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Ngugi wa Thiong’o photographed in Kenya for the FT by Trevor Snapp

It’s Ngūgī wa Thiong’o’s 82nd birthday!

The prolific legend has published 34 books in total. His fictional works include seven novels: Weep Not, Child (1964), The River Between (1965), A Grain of Wheat (1967, 1992), Petals of Blood (1977), Caitaani Mutharaba-Ini (Devil on the Cross, 1980), Matigari ma Njiruungi (1986), Mũrogi wa Kagogo (Wizard of the Crow, 2006), and Kenda Muiyuru: Rugano Rwa Gikuyu na Mumbi (2018), published in Gikuyu; and two short story collections: A Meeting in the Dark (1974) and Secret Lives, and Other Stories (1976). He has published four memoirs: Detained: A Writer’s Prison Diary (1981), Dreams in a Time of War: a Childhood Memoir (2010), In the House of the Interpreter: A Memoir (2012), and Birth of a Dream Weaver: A Memoir of a Writer’s Awakening (2016).

In addition, Ngūgī has published thirteen essay collections and nonfictional texts: Homecoming: Essays on African and Caribbean Literature, Culture, and Politics (1972), Writers in Politics: Essays (1981), Education for a National Culture (1981), Barrel of a Pen: Resistance to Repression in Neo-Colonial Kenya (1983), Decolonising the Mind: The Politics of Language in African Literature (1986), Mother, Sing For Me (1986), Writing against Neo-Colonialism (1986), Moving the Centre: The Struggle for Cultural Freedom (1993), Penpoints, Gunpoints and Dreams: The Performance of Literature and Power in Post-Colonial Africa (1998), Something Torn and New: An African Renaissance (2009), Globalectics: Theory and the Politics of Knowing (2012), In the Name of the Mother: Reflections on Writers and Empire (2013), and Secure the Base (2016).

Ngūgī has also published four plays: The Black Hermit (1963), This Time Tomorrow (1970), The Trial of Dedan Kimathi (1976), and Ngaahika Ndeenda: Ithaako ria ngerekano (I Will Marry When I Want, 1977); and three children’s books: Njamba Nene and the Flying Bus (1986), Njamba Nene and the Cruel Chief (1988), and Njamba Nene’s Pistol (1990).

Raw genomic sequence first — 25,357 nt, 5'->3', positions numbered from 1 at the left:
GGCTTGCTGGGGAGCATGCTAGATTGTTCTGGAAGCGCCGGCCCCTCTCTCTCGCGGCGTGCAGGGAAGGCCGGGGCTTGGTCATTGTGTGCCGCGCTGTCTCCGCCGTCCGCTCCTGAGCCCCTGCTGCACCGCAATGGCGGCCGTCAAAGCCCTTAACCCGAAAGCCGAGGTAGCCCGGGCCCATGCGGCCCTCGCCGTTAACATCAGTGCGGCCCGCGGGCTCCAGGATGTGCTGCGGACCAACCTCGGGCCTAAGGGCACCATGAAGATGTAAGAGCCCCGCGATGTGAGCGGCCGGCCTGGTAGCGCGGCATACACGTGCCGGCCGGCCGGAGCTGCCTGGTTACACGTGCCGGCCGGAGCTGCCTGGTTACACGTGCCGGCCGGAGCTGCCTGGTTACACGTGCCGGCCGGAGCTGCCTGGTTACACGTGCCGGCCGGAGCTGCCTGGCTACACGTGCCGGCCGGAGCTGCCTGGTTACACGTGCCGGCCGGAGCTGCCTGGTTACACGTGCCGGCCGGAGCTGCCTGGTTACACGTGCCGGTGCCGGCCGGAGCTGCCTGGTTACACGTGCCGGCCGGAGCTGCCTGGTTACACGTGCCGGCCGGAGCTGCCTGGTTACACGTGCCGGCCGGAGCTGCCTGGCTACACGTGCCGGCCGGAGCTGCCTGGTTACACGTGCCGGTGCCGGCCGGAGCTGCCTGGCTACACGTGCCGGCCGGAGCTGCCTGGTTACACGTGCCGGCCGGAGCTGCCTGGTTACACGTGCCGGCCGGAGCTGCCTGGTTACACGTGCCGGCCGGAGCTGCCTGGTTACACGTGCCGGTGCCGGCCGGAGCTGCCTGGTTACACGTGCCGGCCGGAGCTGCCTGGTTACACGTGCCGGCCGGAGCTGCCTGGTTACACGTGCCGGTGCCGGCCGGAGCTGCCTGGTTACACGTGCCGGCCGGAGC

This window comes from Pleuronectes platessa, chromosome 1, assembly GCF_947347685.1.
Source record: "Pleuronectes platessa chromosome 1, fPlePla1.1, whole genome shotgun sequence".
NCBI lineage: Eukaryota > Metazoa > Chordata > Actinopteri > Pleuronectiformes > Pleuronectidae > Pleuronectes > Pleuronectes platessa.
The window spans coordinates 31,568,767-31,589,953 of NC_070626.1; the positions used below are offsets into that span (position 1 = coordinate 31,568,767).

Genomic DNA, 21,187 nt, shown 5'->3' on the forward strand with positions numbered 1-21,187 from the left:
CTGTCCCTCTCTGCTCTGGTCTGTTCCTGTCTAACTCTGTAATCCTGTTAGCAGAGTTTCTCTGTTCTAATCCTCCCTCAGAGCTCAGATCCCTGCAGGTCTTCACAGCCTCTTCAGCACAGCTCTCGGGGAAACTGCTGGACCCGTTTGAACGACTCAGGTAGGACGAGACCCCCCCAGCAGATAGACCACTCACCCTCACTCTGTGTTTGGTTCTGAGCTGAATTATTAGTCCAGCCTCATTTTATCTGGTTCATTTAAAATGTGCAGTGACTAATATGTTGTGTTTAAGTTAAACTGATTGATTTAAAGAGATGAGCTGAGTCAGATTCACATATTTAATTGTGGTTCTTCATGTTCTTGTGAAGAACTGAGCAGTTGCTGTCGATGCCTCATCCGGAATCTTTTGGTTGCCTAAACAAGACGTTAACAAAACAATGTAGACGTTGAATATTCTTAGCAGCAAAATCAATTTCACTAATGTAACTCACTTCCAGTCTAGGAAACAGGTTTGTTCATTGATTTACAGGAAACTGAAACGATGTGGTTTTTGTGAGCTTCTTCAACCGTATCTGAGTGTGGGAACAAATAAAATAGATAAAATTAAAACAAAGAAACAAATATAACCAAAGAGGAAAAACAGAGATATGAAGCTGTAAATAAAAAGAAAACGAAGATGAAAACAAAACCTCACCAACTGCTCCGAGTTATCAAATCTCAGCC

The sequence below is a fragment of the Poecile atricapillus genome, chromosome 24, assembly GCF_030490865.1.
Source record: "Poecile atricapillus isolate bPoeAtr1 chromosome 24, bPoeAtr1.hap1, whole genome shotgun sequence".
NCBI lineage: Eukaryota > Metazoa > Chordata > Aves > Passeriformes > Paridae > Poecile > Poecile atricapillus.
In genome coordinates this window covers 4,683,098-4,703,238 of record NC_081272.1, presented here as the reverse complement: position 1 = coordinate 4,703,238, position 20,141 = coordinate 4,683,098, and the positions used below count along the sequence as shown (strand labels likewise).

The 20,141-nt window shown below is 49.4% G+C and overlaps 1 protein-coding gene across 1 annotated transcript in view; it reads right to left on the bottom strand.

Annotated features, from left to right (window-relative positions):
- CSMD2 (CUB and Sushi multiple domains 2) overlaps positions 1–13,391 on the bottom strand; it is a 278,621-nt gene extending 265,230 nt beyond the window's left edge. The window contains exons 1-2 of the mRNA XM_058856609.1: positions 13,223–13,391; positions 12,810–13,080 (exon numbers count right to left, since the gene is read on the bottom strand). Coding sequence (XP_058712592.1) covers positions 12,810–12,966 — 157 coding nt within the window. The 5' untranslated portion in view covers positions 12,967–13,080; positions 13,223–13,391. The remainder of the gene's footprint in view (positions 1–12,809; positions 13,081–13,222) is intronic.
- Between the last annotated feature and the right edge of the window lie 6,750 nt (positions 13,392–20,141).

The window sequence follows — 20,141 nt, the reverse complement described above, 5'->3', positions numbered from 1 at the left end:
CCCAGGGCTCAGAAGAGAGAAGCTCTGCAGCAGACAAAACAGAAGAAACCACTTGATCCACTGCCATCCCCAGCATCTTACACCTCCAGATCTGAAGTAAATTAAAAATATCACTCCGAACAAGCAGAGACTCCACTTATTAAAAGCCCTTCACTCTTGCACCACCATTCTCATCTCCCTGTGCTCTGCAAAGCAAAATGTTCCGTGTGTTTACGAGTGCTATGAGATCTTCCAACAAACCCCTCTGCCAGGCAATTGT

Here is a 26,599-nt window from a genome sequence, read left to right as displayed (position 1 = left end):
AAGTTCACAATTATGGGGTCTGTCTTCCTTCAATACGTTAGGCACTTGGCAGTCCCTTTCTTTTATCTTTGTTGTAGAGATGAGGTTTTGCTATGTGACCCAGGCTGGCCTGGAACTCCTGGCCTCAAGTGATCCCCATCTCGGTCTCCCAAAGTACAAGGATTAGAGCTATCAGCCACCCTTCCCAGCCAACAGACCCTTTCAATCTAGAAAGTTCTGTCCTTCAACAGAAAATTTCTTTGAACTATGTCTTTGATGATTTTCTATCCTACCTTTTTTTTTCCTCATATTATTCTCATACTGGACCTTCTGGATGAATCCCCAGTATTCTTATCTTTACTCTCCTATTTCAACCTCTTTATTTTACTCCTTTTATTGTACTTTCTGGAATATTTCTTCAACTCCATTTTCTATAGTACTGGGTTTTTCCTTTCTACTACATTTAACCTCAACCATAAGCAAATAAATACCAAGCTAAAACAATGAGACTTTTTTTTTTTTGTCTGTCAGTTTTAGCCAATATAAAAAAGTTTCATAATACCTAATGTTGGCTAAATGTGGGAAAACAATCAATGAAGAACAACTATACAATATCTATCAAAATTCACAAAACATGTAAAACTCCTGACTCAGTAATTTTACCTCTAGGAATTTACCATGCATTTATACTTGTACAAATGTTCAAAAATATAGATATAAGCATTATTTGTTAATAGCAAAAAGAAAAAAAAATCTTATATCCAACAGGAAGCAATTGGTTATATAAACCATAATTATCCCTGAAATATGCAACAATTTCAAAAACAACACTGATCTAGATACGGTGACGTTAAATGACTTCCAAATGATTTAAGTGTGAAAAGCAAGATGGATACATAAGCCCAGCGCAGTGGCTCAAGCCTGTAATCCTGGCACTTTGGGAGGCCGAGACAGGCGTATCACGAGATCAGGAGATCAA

In honor of Ngūgī’s life and works, here are five snippets from introductions written by five African authors to five of his books that were republished by Penguin Random House as part of their African Writers Series.

Introduction to Weep Not, Child by Ben Okri

Image of Okri via SCMP.

[Ngūgī] would later write his novels in Kikuyu and translate them himself, but he wrote Weep Not Child in English, and in it you can hear an undercurrent of the Kikuyu language, its cadence, its directness in the formal prose – a kind of manifestation in English of the reality, the tone, the coloration of Kikuyu life, a seeping through of one language into another, giving the novel its rich African feeling.

More of the introduction can be read here.

Introduction to The River Between by Uzodinma Iweala

Image of Iweala via Radcliffe Institute.

It is through Waiyaki that we see the question that animates Ngūgī ’s body of work: How can you possibly cure the disease with the disease itself? The ills of colonialism cannot be treated with the tools of colonialism. Ngūgī pushes this idea further, suggesting that to assume that colonial tools can heal cultural rifts is to exhibit a lack of respect for indigenous cultures.

More of the introduction can be read here.

Introduction to A Grain of Wheat by Abdulrazak Gurnah

Image of Gurnah via Penguin Random House.

Ngūgī’s own use of [Conrad’s] idea of redemptive language in A Grain of Wheat is more equivocal, not to point to its inescapable duplicity, but to demonstrate the unavoidable inhumanity of sacrifice. Mugo rightly insists on his human need to live as he chooses, but in the argument of this novel to live alone is a pathology, and to live in a community, especially one has historically oppressed as this, requires a sacrifice of those needs. So Kihika signifies an inhumane heroism which is necessary for freedom and justice. He is the ‘grain of wheat’ of the title, who must die for new life to begin.

More of the introduction can be read here.

Introduction to Petals of Blood by Moses Isegawa

Image of Isegawa via Pan Macmillan Australia.

We know that once freed Karega will go on fighting. It is this that imbues Petals of Blood with great optimism. Where the middle classes give up on the peasants and workers, and see only doom and gloom in Ilmorog, in Kenya, in Africa, he sees hope; he sees future prospects.

More of the introduction can be read here.

Introduction to Devil on the Cross by Namwali Serpell

Image of Serpell via UC Berkeley English Department site.

Devil on the Cross is a pointedly didactic novel. It cannot be extricated form the political background to its inception or its reception. To read it otherwise, or to suggest that Ngugi’s artistry, “that undefinable quality of imagination,” somehow exceeds or disrupts his politics, is to condescend to the novel. It is to offer it the anemic consolation prize of aesthetic praise.

More of the introduction can be read here.

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